Interior Design Report: By Phyllis Van Doren • Photography by Martin Mann
Spanish Revival Now
A dream team creates a new/old home...
If we could look into the future several decades, we might see affixed to the front of this La Jolla home, perched high atop a Mount Soledad ridge, a plaque for historical significance. A newly built home, it has already been mistaken as a remodel of a great vintage residence done with integrity. Names that come to mind are the late George Washington Smith, Wallace Neff and Richard Requa.
The home is remarkable for the architect Andrew Wright's interpretation of the vocabulary of 1920s Spanish Revival Mediterranean style with elements of Italy and Moorish North Africa, but as it should be, it's classic timelessness is tempered by the family dynamics of the clients. It's old in a new creative way, accomplished by the symbiosis of the interior designer and architect.
There are many ways of furnishing a new home like this. For this one, the homeowners looked at buying the new art and furniture and rugs as collections they were gathering that would be passed down to future generations.
They have taken their time to layer acquisitions in a slow accumulation that is totally in tune with the attention to historic detail provided by architect Wright. As a result, they chose an interior design firm, Interior Design Imports, headed by Paul Schatz, who is known for his collecting abilities and affinity for design. Schatz has become recognized for his signature hand-painted Talavera tile from the Sta. Catarina Studio in Puebla, Mexico, including what he had specially made for this home. The appropriate application of tile contributes to creating a period feel in this house, from stair risers to courtyards, to the kitchen and pool decoration.
The attention to period lighting, utilizing local craftsmen, is another of Schatz's talents. For all the Requa-style exterior lighting, he bought an original Richard Requa vintage fixture and had it reproduced by Jim Gibson, (one of San Diego Home/Garden Lifestyles' "Stars of San Diego 2010"). Some pendant fixtures were brought from Fez and adapted by Gibson, adding the right Moorish touch of exoticism.
Vintage and antique furniture from Mexico, Morocco and Tunisia was gathered with some local reproductions of 19th-century Latin Colonial stylization blended into the collection. Italian pieces are primarily 18th and 19th century; Chinese pieces are from Shangshi. In addition to every thing else, Schatz was the shopping consultant.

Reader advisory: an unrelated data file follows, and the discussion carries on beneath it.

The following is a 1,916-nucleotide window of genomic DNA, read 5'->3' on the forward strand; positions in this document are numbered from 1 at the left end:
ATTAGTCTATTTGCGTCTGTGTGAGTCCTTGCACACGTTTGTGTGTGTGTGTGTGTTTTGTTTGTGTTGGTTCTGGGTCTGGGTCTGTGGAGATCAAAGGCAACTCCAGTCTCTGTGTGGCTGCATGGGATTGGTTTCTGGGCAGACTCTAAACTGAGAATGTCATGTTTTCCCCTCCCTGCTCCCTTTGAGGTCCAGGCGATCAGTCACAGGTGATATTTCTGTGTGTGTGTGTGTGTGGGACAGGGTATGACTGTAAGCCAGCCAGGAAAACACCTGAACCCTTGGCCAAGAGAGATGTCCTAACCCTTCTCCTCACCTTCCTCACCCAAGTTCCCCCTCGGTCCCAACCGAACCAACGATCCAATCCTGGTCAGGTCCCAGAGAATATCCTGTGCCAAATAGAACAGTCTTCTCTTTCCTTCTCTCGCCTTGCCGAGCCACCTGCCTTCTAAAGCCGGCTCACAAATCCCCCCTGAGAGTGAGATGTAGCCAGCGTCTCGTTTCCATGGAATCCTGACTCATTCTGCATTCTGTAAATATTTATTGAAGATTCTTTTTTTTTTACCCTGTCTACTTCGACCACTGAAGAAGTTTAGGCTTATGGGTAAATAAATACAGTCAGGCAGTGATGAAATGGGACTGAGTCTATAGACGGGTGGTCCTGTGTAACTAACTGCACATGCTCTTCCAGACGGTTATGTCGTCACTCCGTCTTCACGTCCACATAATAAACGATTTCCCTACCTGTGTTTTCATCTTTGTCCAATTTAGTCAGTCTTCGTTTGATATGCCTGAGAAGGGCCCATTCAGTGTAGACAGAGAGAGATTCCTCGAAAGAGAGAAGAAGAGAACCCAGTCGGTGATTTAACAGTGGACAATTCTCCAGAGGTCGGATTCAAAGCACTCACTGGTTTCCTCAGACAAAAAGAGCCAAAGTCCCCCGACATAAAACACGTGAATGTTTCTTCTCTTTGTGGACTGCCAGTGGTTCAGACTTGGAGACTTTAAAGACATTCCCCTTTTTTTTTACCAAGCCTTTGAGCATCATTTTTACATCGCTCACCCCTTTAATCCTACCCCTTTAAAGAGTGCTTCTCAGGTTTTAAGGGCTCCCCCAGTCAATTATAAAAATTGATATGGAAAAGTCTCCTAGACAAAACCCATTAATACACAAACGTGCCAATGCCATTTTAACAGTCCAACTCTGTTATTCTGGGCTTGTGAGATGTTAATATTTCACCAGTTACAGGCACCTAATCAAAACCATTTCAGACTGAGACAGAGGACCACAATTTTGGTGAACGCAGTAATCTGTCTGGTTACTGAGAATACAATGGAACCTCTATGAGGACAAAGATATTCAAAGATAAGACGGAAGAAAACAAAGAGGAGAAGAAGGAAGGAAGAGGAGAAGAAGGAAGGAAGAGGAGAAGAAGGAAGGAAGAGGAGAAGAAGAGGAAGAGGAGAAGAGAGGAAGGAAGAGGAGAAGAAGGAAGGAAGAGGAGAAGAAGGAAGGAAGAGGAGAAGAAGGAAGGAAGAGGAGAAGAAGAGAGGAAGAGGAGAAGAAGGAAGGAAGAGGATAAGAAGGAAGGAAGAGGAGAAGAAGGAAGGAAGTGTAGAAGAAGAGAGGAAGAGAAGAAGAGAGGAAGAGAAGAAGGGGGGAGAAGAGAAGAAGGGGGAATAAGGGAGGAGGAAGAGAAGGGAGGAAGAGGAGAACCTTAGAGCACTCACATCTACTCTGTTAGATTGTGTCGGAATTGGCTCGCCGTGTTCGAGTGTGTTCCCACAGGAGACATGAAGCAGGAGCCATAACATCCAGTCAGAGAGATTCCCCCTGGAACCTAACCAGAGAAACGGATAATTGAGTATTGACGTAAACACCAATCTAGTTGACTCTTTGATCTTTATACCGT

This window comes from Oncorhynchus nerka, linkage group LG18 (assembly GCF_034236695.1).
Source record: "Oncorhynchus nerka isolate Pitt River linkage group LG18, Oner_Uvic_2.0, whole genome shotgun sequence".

Trompe l'oeil and stenciling on ceiling beams was specified by Schatz and carried out by Mark Holmes and Lisa Albert ("Stars of San Diego 2012"), in addition to custom wall finishes.
Custom cabinets with furniture finishes, carried out by various local artists, were important to capturing the needed patina to the interiors.
Schatz chose bleached walnut flooring that was hand distressed and Mission quarry tile where that was more functional.
In what could be called a dream team of client, architect, interior designer and contractor, the desire for a Spanish Revival home for today and tomorrow, has been focused on details that would revitalize the nostalgia for "the old La Jolla" architecture of the 1920s where both architect and homeowner grew up. Imagery brought from the courtyards, gardens and tiled roofs of Italy also were an influence, as the homeowners traveled to the Italy of Tuscany and Florence, an area where the architect had worked, which created even more dialogue of how the final design should unfold. This translates into sheltered courtyard estancia living, views out second-story windows onto textured tiled roofs, ironwork balconies, and the complex puzzle of spaces and places in a 6,500-square-foot, three-bedroom family residence, which includes a private guest suite.
What has been achieved is a timeless gem of comfort, intimacy, scale and enduring charm.